Unsatisfied with Tony Perkins' explanation of his opposition to
same-sex marriage, CNN's Brooke Baldwin flat-out asked him why
homosexuals "bother" him "so much," on Thursday afternoon. Apparently
for CNN, opposing same-sex marriage is the same bigotry.
"[Y]ou've never been to a home of a same-sex couple. Why do homosexuals bother you so much?" she asked her "personal" question. Perkins brushed off the loaded question saying "They don't bother me," but Baldwin looked surprised and followed up on it.
[Video below. Audio here.]
"But if they don't bother you, then why shouldn't they have the same right to get married?" she insisted. Her intention was quite clear, to grill Perkins over just why he hasn't gotten with the times and supported same-sex marriage. She had a like attitude last week when she compared nominating a gay activist to the judiciary with desegregation.
The CNN anchor painted quite the picture of the Family Research Council, labeling them "ultra-conservative" and saying "the very idea" of same-sex marriage makes them "recoil."
During the interview, she quoted Dick Cheney and Colin Powell as supporting same-sex marriage and pressured Perkins to state "why are they wrong?" And towards the end of the interview she descended to a "personal level" and challenged him if he'd "ever been to the home of a married same-sex couple," asking what he'd say to the hypothetical same-sex couple.
Perkins wouldn't go there, however, sticking with the policy debate.
A transcript of the segment, which aired on May 24 on Newsroom at 2:14 p.m. EDT, is as follows:
BROOKE BALDWIN: But my question is, I guess more on a personal level to
you, have you ever been to the home of a married same-sex couple, Tony?
TONY PERKINS, president, Family Research Council: I have not been to the home of a same-sex married couple, no.
BALDWIN: If you were ever to do so and you're sitting across from them over dinner, how would you convince them that their life together – either two men, two women – hurts straight couples? What do you tell them?
PERKINS: Well, first, Brooke, we don't make public policy based on what's good for me and my family or you and your family or one couple.
BALDWIN: I'm just asking on a personal level. I'm just asking, personal level.
PERKINS: No, but I'm -- but we're engaged here in a discussion about public policy and what's best for the nation, not anecdotes or what one couple likes or how this --
BALDWIN: But this issue is -- it is personal. It is personal as well.
PERKINS: But that's not how we make public policy. Certainly there are some same-sex couples that are probably great parents, but that's not what the overwhelming amount of social science shows us. And we've got some great single moms that are doing great job – and we applaud them and encourage them. But we still know the best environment for a child is with a mom and a dad. And our policy should encourage –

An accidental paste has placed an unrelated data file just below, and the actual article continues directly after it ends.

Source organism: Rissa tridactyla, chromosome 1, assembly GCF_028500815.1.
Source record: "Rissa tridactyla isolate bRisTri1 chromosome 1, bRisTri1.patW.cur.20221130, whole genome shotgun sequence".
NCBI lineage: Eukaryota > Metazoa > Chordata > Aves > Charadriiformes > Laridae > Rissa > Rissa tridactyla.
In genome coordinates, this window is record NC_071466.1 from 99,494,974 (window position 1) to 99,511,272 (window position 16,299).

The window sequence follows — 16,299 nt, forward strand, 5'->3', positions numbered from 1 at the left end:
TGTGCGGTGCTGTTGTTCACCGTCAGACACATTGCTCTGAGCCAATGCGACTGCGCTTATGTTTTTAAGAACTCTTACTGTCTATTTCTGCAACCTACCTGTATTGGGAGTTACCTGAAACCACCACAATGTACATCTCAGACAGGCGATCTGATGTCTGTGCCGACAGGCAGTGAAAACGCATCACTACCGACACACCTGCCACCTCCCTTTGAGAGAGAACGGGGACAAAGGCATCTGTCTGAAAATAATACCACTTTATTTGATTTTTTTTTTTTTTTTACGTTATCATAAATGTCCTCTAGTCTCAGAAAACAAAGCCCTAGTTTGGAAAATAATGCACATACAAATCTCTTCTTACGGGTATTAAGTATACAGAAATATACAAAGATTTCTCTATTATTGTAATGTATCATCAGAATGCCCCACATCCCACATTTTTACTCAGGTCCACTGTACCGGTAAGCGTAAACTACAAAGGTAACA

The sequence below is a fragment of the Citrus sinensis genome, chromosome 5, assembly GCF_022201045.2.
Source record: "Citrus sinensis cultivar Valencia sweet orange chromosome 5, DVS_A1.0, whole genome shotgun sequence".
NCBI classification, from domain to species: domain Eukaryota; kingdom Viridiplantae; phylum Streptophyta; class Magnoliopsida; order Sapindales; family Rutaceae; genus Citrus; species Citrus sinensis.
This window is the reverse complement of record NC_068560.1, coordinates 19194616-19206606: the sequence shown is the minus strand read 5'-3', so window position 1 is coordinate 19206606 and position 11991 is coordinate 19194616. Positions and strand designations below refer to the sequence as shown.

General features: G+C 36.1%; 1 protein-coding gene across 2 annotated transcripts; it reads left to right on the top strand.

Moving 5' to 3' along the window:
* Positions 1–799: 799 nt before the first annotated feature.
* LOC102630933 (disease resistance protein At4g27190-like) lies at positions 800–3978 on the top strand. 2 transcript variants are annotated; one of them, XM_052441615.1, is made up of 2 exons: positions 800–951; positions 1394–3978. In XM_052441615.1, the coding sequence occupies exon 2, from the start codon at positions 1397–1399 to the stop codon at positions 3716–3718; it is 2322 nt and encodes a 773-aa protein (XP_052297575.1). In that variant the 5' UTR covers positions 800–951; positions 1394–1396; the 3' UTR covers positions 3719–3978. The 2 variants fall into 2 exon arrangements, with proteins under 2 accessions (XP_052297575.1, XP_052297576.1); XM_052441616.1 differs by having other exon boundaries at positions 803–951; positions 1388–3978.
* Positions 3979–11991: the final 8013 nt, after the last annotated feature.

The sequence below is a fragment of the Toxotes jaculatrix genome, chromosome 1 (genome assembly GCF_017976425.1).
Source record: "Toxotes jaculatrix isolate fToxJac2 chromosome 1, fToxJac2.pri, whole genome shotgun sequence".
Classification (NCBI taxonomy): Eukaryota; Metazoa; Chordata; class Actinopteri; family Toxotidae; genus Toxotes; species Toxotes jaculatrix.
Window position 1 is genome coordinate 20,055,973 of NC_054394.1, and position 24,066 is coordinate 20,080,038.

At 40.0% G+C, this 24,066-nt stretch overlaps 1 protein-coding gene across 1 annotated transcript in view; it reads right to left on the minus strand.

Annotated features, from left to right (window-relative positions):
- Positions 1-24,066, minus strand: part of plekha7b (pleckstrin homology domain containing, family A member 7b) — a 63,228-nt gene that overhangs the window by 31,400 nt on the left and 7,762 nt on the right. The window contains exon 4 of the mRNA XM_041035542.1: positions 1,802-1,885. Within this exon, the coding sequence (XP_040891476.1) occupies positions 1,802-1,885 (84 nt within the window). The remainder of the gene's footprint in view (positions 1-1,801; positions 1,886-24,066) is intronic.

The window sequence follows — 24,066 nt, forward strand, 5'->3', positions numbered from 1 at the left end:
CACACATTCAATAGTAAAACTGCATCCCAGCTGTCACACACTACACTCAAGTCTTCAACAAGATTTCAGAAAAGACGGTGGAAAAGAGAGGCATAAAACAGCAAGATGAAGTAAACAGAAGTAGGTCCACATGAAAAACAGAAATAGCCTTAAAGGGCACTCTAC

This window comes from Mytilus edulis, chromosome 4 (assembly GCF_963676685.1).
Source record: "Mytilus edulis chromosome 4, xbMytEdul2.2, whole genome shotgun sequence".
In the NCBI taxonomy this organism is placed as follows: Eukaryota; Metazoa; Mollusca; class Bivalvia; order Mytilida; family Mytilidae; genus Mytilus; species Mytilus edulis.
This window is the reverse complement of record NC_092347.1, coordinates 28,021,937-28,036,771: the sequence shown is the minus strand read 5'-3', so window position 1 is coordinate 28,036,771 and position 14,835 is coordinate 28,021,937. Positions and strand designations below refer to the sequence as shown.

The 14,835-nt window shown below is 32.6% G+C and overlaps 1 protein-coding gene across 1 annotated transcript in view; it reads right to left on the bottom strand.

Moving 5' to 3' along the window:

BALDWIN: But shouldn't public policy, in part, be dictated by evolving cultures, evolving demographics, reflecting that?
PERKINS: But we're not evolving to a better standard when we look at children growing up without those critical role models. And, again, we've got 40 years of public policy, or the research that's come from the public policy, that shows that we've not been moving in a better direction by moving away from that standard of marriage being at the center of the family of a mom and a dad. We've actually incurred tremendous costs as a society, both emotionally and financially.
BALDWIN: Okay. I know – I know you don't want to answer the personal questions, but I'm going to try again, Tony. I'm going to try again. And this is really just it for me today. Why do you – you've never been to a home of a same-sex couple. Why do homosexuals bother you so much? I mean would it be fair to characterize –
PERKINS: They don't bother me. They don't bother me.
BALDWIN: They don't bother you?
BALDWIN: Not at all.
PERKINS: I'm not going to -- I'm not going to be silent while they try to redefine marriage in this country, change policy, what my children are taught in schools and what religious organizations can do. I'm not going to be silent, nor are millions of other Christians across this country. It doesn't mean that we have a dislike for homosexuals.
BALDWIN: But if they don't bother you, then why shouldn't they have the same right to get married?
PERKINS: They don't have a right to redefine marriage for the rest of us. They don't have a right to take away my religious freedom. They don't have a right to step between me and what my child is taught. That's what's happening. That's why people are getting involved. And that's why this issue will not be resolved, whether the president says it should be or not. There are many, many Americans, as we've seen in every time – every time this has gone through the ballot box, Americans understand, the definition of a marriage is what it's been for 5,000 years, it's the union of a man and a woman.
-- Matt Hadro is a News Analyst at the Media Resarch Center